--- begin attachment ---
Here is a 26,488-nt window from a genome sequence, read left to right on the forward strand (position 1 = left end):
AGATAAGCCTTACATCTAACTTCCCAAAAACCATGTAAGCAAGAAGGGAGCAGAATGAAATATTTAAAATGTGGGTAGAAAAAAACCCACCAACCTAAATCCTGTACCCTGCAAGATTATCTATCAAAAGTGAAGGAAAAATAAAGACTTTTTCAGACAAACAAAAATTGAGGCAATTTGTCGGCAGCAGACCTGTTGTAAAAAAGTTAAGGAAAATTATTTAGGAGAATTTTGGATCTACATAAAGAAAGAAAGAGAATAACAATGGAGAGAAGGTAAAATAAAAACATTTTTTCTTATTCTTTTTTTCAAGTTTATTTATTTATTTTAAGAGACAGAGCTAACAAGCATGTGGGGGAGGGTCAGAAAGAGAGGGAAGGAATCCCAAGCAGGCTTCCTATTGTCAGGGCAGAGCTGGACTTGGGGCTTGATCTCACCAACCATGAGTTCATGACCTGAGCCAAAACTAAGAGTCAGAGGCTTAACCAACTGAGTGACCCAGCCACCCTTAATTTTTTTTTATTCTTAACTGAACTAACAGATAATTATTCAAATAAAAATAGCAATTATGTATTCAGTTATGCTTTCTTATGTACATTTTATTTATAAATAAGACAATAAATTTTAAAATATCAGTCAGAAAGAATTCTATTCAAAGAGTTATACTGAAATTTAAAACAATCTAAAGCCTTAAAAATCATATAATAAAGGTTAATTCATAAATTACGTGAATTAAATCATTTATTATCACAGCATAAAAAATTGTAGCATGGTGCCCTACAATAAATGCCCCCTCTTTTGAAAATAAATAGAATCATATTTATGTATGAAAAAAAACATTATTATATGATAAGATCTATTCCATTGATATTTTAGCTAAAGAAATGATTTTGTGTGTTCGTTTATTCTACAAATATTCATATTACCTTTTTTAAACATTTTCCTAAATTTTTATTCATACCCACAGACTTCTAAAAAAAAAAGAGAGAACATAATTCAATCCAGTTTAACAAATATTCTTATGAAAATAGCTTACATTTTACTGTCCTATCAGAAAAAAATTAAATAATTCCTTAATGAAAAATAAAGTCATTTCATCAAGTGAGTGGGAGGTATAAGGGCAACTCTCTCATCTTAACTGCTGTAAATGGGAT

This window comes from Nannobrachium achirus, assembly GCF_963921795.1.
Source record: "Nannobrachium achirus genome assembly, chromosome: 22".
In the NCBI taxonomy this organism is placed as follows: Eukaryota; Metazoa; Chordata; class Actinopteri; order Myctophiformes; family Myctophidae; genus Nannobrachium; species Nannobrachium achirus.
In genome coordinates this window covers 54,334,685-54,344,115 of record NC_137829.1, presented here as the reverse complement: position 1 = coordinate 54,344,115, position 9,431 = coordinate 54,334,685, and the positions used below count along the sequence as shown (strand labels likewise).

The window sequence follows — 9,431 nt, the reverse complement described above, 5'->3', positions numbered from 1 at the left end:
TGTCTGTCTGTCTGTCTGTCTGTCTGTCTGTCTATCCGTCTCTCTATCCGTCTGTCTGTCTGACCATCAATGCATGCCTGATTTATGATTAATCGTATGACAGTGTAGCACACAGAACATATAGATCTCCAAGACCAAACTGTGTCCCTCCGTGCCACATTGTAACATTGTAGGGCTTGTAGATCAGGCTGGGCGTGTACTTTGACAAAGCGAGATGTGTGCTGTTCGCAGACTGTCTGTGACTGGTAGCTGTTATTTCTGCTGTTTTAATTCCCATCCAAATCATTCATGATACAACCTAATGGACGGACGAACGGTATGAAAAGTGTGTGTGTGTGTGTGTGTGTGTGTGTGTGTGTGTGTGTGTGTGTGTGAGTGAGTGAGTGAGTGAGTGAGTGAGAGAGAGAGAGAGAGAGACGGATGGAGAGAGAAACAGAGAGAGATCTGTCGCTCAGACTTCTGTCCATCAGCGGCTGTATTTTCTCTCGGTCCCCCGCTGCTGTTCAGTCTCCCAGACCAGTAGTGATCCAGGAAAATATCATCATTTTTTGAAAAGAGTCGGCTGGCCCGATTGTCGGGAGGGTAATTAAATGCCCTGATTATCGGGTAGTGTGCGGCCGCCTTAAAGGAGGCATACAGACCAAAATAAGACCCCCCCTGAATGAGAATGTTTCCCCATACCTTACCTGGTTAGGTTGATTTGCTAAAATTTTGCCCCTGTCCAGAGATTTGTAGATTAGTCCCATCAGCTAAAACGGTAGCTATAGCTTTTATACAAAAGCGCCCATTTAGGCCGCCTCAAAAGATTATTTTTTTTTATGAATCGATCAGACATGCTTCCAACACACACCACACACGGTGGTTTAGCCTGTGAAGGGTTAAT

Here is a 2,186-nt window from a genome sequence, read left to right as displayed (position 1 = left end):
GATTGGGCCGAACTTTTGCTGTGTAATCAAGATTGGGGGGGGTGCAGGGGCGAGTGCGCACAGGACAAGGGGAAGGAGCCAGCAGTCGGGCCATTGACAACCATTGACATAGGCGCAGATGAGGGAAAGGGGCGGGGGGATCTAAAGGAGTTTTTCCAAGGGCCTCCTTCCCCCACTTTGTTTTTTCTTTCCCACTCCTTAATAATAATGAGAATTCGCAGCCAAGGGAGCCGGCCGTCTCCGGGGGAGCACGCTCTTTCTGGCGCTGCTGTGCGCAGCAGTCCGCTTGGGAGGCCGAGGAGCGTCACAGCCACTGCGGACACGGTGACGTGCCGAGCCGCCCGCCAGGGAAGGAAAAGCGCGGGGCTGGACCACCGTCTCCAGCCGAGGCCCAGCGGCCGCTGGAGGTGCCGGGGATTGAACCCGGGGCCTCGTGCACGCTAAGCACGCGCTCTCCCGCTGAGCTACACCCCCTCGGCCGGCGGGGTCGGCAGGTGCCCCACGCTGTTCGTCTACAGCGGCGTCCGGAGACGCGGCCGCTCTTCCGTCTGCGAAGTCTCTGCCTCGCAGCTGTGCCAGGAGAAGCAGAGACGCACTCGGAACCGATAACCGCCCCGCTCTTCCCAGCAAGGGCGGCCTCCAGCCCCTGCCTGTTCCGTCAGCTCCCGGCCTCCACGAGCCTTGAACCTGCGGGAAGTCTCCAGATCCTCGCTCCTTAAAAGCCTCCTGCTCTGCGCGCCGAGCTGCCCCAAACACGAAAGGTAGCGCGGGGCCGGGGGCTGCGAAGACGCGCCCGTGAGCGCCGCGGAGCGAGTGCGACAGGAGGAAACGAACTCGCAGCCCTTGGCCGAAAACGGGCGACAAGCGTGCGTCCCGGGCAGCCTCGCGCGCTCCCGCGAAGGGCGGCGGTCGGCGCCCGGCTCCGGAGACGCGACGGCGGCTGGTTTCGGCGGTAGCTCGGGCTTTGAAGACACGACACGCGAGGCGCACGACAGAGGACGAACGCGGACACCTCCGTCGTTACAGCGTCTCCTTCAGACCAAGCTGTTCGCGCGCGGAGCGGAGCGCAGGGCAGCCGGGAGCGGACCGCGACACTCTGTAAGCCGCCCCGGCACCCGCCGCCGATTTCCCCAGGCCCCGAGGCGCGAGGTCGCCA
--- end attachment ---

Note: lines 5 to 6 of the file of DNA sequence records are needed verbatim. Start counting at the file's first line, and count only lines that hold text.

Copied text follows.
In the NCBI taxonomy this organism is placed as follows: Eukaryota; Metazoa; Chordata; class Actinopteri; order Myctophiformes; family Myctophidae; genus Nannobrachium; species Nannobrachium achirus.
In genome coordinates this window covers 54,334,685-54,344,115 of record NC_137829.1, presented here as the reverse complement: position 1 = coordinate 54,344,115, position 9,431 = coordinate 54,334,685, and the positions used below count along the sequence as shown (strand labels likewise).